In a traditional volume-based, fee-for-service healthcare model, doctors are paid for every patient seen and service delivered, which leads to over treatment and unnecessary, costly care. This “churn and burn” mentality fails to empower the providers to make the best treatment decisions.
Doctors who care for their patients under the volume-based model tend to see far more patients than a doctor that practices value-based care. This is because the likelihood of mistreatment leads to patient readmission. When doctors are paid by visits and services, they are inspired by the potential commission and tend to overlook the necessary steps required to help each individual patient.
Under a value-based model, providers are motivated to be thoughtful about efficient and timely utilization management. Rather than unnecessarily drawing out inpatient stays with redundant tests and costly consults, providers equipped with the medical knowledge to streamline clinical workflows can select higher efficacy treatments and reduce overall lengths of stay.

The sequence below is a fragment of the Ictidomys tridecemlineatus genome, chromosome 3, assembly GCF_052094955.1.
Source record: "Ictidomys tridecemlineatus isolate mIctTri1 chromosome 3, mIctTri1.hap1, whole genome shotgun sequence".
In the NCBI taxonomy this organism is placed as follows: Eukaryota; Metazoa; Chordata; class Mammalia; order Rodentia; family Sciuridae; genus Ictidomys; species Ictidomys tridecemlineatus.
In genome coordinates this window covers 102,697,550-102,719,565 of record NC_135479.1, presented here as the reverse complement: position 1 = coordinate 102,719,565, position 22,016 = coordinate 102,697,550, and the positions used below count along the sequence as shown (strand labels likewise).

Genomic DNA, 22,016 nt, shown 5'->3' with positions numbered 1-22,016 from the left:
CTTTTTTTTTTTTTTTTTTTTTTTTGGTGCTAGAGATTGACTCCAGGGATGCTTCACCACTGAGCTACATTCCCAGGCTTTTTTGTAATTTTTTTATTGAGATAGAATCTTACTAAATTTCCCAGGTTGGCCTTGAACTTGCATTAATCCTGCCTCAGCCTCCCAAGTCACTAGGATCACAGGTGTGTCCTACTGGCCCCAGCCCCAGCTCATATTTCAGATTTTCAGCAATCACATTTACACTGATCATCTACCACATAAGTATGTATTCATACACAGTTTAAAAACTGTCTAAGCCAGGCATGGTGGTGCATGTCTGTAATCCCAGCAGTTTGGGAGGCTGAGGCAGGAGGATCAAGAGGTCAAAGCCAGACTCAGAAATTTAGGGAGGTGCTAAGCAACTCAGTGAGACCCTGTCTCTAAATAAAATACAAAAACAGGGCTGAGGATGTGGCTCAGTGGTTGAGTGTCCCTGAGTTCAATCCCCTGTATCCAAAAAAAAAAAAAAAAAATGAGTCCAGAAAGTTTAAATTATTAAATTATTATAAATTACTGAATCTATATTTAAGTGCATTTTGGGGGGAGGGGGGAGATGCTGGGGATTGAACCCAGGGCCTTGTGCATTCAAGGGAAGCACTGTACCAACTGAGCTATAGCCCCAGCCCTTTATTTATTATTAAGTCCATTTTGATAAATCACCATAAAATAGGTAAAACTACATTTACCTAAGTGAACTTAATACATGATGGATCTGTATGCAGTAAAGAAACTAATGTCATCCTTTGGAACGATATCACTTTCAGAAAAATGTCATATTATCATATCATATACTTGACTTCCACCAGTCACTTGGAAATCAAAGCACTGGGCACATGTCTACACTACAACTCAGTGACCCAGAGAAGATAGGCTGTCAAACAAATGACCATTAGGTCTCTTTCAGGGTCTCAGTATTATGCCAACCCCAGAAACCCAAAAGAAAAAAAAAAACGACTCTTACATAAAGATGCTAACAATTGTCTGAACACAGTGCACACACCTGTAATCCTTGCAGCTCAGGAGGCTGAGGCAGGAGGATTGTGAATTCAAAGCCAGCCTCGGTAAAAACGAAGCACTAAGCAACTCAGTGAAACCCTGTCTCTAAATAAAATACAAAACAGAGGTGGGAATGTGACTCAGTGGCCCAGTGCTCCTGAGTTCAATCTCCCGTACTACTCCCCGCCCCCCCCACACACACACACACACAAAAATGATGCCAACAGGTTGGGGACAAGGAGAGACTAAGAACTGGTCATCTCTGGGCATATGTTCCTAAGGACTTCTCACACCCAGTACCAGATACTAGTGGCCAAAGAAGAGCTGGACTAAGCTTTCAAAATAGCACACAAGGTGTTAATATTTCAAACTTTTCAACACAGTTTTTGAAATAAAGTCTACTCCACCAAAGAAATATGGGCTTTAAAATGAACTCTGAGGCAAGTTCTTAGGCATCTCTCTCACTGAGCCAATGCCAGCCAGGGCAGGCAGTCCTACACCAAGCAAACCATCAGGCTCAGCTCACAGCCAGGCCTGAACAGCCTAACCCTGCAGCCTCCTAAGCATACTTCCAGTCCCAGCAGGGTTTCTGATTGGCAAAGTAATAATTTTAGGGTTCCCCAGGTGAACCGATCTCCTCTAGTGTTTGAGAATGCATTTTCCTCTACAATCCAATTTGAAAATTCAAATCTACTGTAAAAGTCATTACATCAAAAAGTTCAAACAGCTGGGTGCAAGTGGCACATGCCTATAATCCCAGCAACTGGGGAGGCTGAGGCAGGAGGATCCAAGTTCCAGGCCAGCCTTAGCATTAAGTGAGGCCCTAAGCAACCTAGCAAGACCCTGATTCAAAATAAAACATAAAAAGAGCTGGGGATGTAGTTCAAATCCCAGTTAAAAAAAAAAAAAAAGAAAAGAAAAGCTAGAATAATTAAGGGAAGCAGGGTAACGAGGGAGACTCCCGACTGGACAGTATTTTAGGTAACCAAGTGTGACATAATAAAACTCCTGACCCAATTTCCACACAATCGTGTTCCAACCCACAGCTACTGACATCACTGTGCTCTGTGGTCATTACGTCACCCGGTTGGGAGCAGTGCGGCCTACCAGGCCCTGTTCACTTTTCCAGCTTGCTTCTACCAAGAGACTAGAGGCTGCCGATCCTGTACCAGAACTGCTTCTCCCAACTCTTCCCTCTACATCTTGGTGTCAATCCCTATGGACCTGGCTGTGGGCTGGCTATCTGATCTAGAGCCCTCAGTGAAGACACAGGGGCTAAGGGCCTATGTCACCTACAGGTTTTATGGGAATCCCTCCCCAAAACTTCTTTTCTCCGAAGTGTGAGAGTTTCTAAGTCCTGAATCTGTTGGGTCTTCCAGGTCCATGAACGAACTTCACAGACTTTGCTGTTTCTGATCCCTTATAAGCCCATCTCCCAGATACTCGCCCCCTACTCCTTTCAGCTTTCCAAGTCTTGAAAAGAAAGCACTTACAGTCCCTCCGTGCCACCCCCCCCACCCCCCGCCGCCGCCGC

Under value-based care, the quality of care is valued more than the quantity of care. Providers are incentivized to use evidence-based medicine, patient education, and data analytics to reduce the likelihood of patient readmissions. When patients receive more personalized and effective treatments, providers are rewarded monetarily all while seeing a smaller pool of patients.
Interested in learning more about value-based care? See what value-based care means to patients and hospitals.
The concept of value-based care is relatively new and complex. That's why we created our educational series called “HNI FYI” — to educate our readers about value-based care and its impact on healthcare. Make sure to subscribe to the HNI Insider blog and follow our social media accounts for more HNI FYI posts as we continue to share them throughout the month.
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